My "design" (more of a half-assed idea so far) was based on two factors: the size and the weight of the books to be stored. These bookshelves will hold books mostly, rather than the usual bric-a-brac. The spaces available are 4' wide, but I don't feel quite right about shelves 48" long. Plus, some of the books are very tall, but most are not. Thus I'll need some tall shelf spaces and some less so.
I was originally going to make the lowest shelf tall and the rest shorter, but if I need a divider anyway, I think it will add some visual interest to break it up the way I described.
IMO a bookcase that is wider than it is tall looks odd

These bookcases will actually sit atop a set of existing cubbyhole units that span a whole wall. The two new bookcases will be placed at either end, with a TV in the middle. Assuming all goes well (and I live long enough, given my less-than-efficient woodworking methods) I may complete a faux built-in with a "bridge" over the TV between the two units. Anticipating the obvious question, yes, I will be anchoring the units into the wall as well.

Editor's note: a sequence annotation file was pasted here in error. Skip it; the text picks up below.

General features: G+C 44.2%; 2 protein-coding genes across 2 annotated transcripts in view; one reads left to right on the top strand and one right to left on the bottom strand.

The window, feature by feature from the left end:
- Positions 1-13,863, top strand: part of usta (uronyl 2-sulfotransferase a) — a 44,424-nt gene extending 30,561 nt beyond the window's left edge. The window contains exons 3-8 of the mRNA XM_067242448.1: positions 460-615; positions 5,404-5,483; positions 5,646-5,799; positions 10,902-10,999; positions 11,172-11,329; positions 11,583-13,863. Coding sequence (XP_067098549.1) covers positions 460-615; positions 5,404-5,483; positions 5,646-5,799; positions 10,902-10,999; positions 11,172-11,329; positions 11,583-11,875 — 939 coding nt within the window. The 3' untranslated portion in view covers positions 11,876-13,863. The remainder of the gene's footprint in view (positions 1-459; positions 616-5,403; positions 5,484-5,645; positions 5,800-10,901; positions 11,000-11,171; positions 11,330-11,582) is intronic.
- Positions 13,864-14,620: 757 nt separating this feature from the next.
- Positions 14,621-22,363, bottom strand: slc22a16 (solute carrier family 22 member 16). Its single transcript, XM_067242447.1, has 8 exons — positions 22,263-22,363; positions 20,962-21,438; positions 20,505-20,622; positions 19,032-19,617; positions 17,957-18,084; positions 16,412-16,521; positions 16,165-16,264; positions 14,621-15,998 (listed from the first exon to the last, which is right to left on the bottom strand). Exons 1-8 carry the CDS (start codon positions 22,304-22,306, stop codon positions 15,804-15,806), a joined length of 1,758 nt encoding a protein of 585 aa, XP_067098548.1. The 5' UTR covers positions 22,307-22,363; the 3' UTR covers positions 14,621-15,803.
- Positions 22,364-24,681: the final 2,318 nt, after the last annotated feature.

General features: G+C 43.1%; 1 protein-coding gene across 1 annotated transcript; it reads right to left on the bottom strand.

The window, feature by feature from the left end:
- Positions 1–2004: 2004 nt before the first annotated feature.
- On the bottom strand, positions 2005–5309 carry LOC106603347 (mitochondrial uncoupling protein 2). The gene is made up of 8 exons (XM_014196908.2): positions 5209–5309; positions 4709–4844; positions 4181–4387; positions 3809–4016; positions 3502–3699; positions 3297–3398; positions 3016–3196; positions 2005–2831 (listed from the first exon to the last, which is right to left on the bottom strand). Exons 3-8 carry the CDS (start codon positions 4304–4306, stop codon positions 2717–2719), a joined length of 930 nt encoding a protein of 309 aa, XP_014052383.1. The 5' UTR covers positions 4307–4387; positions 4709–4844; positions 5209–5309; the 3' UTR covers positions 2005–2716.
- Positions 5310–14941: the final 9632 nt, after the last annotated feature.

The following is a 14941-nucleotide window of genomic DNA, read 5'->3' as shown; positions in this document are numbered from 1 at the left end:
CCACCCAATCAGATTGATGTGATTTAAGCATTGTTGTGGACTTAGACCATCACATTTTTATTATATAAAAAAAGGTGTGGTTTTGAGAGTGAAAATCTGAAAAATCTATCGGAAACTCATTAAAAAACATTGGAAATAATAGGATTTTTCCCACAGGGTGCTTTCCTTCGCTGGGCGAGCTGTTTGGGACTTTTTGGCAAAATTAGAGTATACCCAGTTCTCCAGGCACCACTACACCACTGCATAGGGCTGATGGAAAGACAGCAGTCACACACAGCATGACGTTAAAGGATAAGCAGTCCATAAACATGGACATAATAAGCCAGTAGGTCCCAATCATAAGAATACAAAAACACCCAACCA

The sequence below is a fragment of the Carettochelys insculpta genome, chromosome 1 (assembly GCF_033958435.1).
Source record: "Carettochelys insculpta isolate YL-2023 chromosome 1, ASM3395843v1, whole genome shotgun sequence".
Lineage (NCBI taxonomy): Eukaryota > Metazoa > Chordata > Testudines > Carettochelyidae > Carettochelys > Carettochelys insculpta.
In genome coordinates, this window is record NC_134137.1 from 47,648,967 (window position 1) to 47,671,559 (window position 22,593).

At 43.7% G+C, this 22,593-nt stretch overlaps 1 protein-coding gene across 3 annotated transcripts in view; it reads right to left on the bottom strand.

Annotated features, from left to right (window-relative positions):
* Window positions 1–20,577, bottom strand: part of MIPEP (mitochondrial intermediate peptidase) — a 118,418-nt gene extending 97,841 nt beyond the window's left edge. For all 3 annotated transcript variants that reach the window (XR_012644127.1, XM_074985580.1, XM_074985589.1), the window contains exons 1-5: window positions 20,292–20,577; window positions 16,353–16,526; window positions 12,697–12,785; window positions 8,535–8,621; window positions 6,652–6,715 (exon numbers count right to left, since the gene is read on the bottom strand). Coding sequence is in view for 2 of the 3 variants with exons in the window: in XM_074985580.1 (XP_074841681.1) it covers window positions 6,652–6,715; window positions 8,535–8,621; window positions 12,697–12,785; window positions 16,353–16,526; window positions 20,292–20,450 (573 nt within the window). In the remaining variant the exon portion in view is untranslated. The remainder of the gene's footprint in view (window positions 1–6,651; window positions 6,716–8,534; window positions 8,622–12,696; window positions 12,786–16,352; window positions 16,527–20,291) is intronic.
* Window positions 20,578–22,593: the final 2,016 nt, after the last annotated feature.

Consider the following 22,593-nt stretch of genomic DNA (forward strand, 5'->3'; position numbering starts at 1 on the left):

That is, until the plan changes entirely. We'll see.
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"Greg Guarino" wrote:

---------------------------------------------------------------- No problem structurally; however, you are going to be busier than a one armed paper hanger in a wind storm trying to get everything aligned before your adhesive fires.
You are going to want the longest open time adhesive you can find.
I'd use epoxy with a slow hardener which will give you about 30 minutes open time at 75F.
A good helper will be a big help.
Have fun.
Lew
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On 12/12/2012 2:16 AM, Lew Hodgett wrote:

That's an oldie. My Dad's version was "a one-armed paper hanger with an itch". And yes, I now recognize that the choice is between building separate units and bursting a blood vessel in my temple. I'm leaning toward the former.